GOVERNMENT LAWYERS have agreed to skew payments for the first stage of the Tube's £16bn privately financed upgrade into its first few months, transport secretary Alistair Darling announced last week.
The decision acknowledges the risk of a legal challenge to the project as late as September next year. It allows contractors to avoid drawing down bank loans until the end of next year.
London mayor Ken Livingstone is thought to want to challenge a recent European Commission ruling that the part-privatisation project did not constitute state aid.
He has until late January to launch this appeal. But according to preferred bidder Tubelines, government lawyers have said he may be able to file other appeals until September 2003.
Last week Darling announced that he was indemnifying preferred bidders against the financial risk of an appeal succeeding.
This means the government would have to reimburse preferred bidders Tubelines and Metronet for any investment they have put into the Tube if Livingstone won an appeal.
Investment will involve Tubelines placing immediate orders for new trains including 59 Jubilee Line cars, which will take several years to deliver (NCE last week).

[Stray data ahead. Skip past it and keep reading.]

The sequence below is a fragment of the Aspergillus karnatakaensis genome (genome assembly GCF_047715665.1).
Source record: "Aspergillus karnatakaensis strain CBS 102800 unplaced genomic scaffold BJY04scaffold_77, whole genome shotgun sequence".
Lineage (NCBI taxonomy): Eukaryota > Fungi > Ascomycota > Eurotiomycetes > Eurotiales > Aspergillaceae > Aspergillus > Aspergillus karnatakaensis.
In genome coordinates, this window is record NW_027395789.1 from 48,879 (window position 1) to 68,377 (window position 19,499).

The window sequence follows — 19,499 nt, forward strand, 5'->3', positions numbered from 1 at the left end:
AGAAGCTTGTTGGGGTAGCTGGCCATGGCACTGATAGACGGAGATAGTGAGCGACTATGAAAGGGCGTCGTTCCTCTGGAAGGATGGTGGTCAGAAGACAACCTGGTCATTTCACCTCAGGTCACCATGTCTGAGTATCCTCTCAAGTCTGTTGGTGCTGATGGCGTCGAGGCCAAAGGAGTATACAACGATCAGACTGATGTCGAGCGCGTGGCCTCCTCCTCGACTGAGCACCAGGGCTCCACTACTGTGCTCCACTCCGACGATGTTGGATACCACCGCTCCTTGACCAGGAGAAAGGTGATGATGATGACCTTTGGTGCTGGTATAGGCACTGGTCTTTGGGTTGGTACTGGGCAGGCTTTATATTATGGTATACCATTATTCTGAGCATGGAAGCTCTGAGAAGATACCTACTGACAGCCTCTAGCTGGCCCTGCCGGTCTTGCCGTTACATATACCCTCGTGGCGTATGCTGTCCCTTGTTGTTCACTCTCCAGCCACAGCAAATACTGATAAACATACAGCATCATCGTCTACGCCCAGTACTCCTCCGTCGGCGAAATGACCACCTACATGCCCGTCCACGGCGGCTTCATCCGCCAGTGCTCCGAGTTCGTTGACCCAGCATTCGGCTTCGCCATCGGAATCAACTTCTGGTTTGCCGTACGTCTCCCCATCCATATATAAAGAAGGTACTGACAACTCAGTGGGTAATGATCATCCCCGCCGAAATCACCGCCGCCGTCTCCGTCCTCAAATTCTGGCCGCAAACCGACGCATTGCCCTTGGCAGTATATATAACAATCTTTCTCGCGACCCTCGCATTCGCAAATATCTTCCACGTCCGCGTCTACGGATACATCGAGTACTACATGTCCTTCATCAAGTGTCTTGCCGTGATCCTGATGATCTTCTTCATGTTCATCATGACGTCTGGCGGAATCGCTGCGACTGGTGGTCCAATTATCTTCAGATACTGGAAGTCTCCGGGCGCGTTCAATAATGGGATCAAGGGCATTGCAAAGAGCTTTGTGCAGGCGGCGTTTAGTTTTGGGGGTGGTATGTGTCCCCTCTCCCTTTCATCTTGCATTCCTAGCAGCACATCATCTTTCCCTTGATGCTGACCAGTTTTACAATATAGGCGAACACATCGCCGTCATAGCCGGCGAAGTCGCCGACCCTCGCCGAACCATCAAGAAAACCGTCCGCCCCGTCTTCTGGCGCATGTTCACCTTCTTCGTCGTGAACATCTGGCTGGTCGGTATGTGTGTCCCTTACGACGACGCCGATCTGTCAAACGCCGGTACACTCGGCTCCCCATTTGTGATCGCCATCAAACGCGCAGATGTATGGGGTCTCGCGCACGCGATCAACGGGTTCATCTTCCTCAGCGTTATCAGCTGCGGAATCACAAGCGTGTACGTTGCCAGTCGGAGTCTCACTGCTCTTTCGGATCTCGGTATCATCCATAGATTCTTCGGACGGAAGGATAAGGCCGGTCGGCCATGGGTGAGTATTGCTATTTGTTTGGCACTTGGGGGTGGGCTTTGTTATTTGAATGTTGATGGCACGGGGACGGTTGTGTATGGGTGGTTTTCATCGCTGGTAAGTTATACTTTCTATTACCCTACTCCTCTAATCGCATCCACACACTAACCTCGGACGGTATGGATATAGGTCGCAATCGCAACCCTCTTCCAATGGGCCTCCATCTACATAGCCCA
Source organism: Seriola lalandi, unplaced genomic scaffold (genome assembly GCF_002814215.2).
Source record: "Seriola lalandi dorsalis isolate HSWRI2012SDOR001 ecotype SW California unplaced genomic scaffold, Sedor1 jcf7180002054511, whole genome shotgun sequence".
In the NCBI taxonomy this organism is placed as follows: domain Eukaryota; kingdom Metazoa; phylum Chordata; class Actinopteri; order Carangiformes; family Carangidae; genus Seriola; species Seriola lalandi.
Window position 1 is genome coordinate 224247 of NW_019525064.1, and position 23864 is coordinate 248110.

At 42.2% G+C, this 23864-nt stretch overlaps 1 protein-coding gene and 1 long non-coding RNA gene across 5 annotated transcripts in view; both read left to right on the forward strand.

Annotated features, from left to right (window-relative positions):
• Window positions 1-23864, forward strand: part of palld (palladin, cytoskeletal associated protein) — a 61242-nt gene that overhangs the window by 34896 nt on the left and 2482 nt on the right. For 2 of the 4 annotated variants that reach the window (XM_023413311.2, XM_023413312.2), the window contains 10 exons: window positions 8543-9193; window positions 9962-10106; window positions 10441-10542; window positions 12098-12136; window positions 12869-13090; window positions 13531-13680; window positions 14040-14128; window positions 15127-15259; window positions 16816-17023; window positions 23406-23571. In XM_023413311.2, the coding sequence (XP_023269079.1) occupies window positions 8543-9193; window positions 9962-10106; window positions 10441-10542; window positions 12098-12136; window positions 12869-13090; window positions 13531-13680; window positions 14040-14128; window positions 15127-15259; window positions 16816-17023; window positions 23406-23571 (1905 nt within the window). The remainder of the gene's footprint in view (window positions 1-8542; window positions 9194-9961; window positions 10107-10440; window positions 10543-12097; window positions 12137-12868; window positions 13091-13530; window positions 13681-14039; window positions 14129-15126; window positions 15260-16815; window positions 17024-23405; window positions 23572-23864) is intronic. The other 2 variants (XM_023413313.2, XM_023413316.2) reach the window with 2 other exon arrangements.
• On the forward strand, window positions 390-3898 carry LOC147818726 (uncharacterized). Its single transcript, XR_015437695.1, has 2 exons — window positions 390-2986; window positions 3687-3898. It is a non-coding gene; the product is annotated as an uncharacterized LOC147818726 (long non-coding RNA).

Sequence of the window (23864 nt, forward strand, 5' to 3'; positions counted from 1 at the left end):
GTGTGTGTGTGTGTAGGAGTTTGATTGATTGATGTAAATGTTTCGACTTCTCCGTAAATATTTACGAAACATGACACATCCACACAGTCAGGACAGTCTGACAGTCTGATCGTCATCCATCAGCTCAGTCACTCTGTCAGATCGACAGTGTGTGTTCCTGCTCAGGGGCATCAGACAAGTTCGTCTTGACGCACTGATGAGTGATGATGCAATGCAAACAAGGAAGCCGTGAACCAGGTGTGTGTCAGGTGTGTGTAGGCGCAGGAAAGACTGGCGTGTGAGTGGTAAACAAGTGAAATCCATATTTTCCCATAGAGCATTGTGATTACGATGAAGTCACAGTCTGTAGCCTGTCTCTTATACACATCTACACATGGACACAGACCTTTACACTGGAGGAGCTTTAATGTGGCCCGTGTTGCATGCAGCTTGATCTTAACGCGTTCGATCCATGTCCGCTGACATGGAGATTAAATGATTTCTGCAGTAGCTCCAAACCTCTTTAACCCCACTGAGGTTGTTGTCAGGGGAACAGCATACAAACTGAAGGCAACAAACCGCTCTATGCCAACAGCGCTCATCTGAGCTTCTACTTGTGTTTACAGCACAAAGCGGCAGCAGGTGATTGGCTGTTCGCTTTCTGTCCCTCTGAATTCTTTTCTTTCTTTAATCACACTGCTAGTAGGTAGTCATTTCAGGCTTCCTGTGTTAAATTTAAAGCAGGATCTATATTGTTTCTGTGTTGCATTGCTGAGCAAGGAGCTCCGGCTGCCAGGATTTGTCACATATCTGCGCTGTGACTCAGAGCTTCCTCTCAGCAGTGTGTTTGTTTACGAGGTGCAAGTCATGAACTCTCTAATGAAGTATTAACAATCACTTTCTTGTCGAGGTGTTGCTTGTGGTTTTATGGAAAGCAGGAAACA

Tubelines is poised to upgrade the Jubilee, Northern and Piccadilly (JNP) lines. It comprises Jarvis and Bechtel-Halcrow.
Metronet, which is Balfour Beatty, Bombardier, Atkins, Seeboard and Thames Water, will maintain and upgrade the Bakerloo, Central, Victoria, and Waterloo & City lines (BCV) and the Circle, Metropolitan and District lines (SSL).
Financial pressure forces Amey out
TUBELINES consortium member Amey last week stepped back from investing in the Tube upgrade under pressure from its banks.
Other Tubelines investors Halcrow-Bechtel and Jarvis have agreed to take over Amey's £60M stake, splitting it equally.
Amey now has until 30 June next year to take up an option to buy back the stake.
On Monday the contractor announced that its 2002 profits would be hit by a series of asset write downs and goodwill write offs.
These included an £85M write down of its investment in the Croydon Tramlink and other private infrastructure projects.
It is also writing off £15M to cover costs of discussions with its banks and fees associated with its internal reorganisation and disposals programmes.
Another £20M was written off against its investment in a meter reading business.